UBC researchers look at ‘gel’ biomaterials to help treat spinal cord injuries

Researchers at the University of British Columbia are leading an international effort to develop a new way to treat spinal cord injuries which they hope will lead to increased motor function and a better quality of life for patients.

They’re looking at the use of biomaterials, or soft gels, to repair the gap that’s created when a person’s spine is injured.

The high-tech gel would be injected into the site of the injury, which can be a few centimetres wide, and conform to the shape of the area while acting as a bridge for growing nerve fibres.

Canada research chair in spinal cord injury and UBC orthopaedics professor Dr. Brian Kwon said spine surgeons are treating newly paralyzed patients every week in Vancouver and across the country.

“It’s one of the hardest things we do as spine surgeons, is to talk to patients that have had a spinal cord injury about the fact that we really don’t have treatments to improve their neurological function,” he said. “We want a therapy that has the least chance of causing any damage, because these are patients that have had a catastrophic injury in the first place. We want to make it as safe as possible.”

Dr. Kwon said with a spinal cord injury, while the cord itself is typically not severed, “there’s a lot of destruction of the inner architecture.”

“That destruction and that area of damage becomes a formidable obstacle for neuroregeneration,” he said. “It forms a type of gap, and that gap is both a physical and biological barrier.”

Neuroscientist and director of the ICORD centre for spinal cord research Dr. Wolfram Teztlaff said every case is unique.

“Not every injury is the same. Every patient actually looks different, has a different size, different shape of lesion,” he said. “It’s very difficult to get prefabricated material into the cord without cutting into it. You don’t want to add further damage.”

The biomaterial gel would be injected in a minimally invasive procedure with the help of a surgical robot, and would contain drugs to modify existing scar tissue, which can make repairing injuries more difficult.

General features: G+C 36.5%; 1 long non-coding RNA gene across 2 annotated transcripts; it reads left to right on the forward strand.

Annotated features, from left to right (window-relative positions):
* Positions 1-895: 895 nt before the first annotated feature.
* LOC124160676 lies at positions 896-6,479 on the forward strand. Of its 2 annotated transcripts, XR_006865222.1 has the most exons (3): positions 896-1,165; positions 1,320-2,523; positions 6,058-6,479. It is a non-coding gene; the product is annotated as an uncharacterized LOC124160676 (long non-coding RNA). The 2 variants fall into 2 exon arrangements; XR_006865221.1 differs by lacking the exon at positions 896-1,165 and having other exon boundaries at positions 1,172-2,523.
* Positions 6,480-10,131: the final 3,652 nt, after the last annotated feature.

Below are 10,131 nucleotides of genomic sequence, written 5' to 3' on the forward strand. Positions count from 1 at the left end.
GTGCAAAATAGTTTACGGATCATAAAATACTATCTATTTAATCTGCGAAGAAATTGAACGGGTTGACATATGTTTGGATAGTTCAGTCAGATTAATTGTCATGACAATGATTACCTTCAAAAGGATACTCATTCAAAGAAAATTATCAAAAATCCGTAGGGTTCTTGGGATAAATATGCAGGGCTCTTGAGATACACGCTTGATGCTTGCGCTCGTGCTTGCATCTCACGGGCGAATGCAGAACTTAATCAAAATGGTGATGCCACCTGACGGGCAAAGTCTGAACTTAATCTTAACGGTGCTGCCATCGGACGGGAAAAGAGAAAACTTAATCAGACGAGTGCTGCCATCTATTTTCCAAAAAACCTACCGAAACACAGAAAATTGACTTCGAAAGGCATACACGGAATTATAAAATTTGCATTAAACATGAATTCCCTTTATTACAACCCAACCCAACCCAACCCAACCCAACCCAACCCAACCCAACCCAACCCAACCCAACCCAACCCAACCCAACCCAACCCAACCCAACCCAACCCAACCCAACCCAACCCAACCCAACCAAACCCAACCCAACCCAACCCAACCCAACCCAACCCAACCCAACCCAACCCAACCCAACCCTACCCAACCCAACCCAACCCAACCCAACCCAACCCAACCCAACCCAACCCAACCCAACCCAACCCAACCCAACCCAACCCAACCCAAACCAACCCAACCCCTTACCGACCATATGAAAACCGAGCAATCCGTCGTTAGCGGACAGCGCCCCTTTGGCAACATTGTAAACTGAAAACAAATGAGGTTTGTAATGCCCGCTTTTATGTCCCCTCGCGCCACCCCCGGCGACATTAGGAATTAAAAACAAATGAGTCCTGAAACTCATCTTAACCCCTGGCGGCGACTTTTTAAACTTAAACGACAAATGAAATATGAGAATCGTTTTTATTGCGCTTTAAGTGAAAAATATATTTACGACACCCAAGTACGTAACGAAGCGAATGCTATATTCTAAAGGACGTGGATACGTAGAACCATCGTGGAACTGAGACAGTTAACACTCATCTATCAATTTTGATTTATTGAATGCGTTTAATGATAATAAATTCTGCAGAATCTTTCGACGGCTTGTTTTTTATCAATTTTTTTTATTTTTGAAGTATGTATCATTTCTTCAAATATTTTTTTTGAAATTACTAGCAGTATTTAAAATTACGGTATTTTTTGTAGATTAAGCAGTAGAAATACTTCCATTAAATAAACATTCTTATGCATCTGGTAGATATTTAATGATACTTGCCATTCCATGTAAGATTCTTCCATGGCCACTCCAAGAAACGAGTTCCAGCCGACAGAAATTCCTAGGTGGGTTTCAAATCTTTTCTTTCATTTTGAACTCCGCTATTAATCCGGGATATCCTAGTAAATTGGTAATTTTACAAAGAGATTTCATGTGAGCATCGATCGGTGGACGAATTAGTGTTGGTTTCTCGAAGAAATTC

Teztlaff said gel would also contain microscopic components to support nerve fibre growth.

“These contain magnetic particles and can be then directed in a magnetic field and aligned,” he said. “The nerve fibres that encounter them are essentially getting direction.”

The six-year research project, known as “Mend the Gap,” recently received $24 million in federal funding. The team includes researchers, engineers, and surgeons from Canada, the U.S., Europe and Australia.

Program director John Madden said there are dozens of investigators collaborating on the project at several different universities. UBC will be leading the testing process.

“It’s an extremely complex challenge to try and regenerate the spinal cord,” he said. “That’s the reason we need such a big international team.”

Madden said with the magnetic components delivered by the gel, they hope to help create a “track” for the nerve fibres or axons to follow.

“Like railway tracks or bread crumbs,” he said. “The aim is to help restore some function after spinal cord injury. By the end of the project we hope to have some initial results that we can then take on to human trials.”

While the team’s initial focus is helping patients with recent injuries, they said there could be potential applications for those with chronic injuries in the future as well. 

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